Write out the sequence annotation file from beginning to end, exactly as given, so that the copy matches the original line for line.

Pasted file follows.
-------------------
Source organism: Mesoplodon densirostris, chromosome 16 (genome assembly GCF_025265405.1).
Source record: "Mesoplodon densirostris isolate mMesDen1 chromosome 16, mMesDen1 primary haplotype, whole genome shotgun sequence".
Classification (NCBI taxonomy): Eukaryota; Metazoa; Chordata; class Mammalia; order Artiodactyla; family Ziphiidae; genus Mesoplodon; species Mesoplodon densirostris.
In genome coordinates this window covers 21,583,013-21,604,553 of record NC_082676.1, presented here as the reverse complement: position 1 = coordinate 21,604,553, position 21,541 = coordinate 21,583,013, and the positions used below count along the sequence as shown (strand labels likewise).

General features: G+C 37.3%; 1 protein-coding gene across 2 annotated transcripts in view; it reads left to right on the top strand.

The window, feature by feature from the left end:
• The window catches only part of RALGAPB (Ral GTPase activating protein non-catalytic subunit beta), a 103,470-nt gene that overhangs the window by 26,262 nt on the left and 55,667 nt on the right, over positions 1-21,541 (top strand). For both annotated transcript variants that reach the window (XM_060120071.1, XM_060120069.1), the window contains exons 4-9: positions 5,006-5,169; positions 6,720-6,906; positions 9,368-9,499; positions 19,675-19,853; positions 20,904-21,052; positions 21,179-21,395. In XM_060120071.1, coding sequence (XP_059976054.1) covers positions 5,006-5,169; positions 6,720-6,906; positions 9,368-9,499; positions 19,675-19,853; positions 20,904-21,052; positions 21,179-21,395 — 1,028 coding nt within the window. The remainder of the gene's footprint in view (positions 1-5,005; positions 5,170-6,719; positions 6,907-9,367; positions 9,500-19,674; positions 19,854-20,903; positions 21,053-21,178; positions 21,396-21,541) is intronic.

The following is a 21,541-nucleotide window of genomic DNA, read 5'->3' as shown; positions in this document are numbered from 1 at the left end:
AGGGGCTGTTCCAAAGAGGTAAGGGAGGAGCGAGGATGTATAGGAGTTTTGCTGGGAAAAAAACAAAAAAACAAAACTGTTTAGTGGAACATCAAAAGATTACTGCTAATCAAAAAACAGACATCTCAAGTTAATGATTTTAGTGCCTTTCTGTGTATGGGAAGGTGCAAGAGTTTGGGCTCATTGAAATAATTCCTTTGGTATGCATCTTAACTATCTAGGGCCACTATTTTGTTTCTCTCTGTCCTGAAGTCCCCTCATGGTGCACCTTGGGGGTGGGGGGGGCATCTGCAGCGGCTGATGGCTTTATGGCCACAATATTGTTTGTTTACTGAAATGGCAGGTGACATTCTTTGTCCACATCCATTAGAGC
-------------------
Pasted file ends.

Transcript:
Source organism: Mesoplodon densirostris, chromosome 16 (genome assembly GCF_025265405.1).
Source record: "Mesoplodon densirostris isolate mMesDen1 chromosome 16, mMesDen1 primary haplotype, whole genome shotgun sequence".
Classification (NCBI taxonomy): Eukaryota; Metazoa; Chordata; class Mammalia; order Artiodactyla; family Ziphiidae; genus Mesoplodon; species Mesoplodon densirostris.
In genome coordinates this window covers 21,583,013-21,604,553 of record NC_082676.1, presented here as the reverse complement: position 1 = coordinate 21,604,553, position 21,541 = coordinate 21,583,013, and the positions used below count along the sequence as shown (strand labels likewise).

General features: G+C 37.3%; 1 protein-coding gene across 2 annotated transcripts in view; it reads left to right on the top strand.

The window, feature by feature from the left end:
• The window catches only part of RALGAPB (Ral GTPase activating protein non-catalytic subunit beta), a 103,470-nt gene that overhangs the window by 26,262 nt on the left and 55,667 nt on the right, over positions 1-21,541 (top strand). For both annotated transcript variants that reach the window (XM_060120071.1, XM_060120069.1), the window contains exons 4-9: positions 5,006-5,169; positions 6,720-6,906; positions 9,368-9,499; positions 19,675-19,853; positions 20,904-21,052; positions 21,179-21,395. In XM_060120071.1, coding sequence (XP_059976054.1) covers positions 5,006-5,169; positions 6,720-6,906; positions 9,368-9,499; positions 19,675-19,853; positions 20,904-21,052; positions 21,179-21,395 — 1,028 coding nt within the window. The remainder of the gene's footprint in view (positions 1-5,005; positions 5,170-6,719; positions 6,907-9,367; positions 9,500-19,674; positions 19,854-20,903; positions 21,053-21,178; positions 21,396-21,541) is intronic.

The following is a 21,541-nucleotide window of genomic DNA, read 5'->3' as shown; positions in this document are numbered from 1 at the left end:
AGGGGCTGTTCCAAAGAGGTAAGGGAGGAGCGAGGATGTATAGGAGTTTTGCTGGGAAAAAAACAAAAAAACAAAACTGTTTAGTGGAACATCAAAAGATTACTGCTAATCAAAAAACAGACATCTCAAGTTAATGATTTTAGTGCCTTTCTGTGTATGGGAAGGTGCAAGAGTTTGGGCTCATTGAAATAATTCCTTTGGTATGCATCTTAACTATCTAGGGCCACTATTTTGTTTCTCTCTGTCCTGAAGTCCCCTCATGGTGCACCTTGGGGGTGGGGGGGGCATCTGCAGCGGCTGATGGCTTTATGGCCACAATATTGTTTGTTTACTGAAATGGCAGGTGACATTCTTTGTCCACATCCATTAGAGC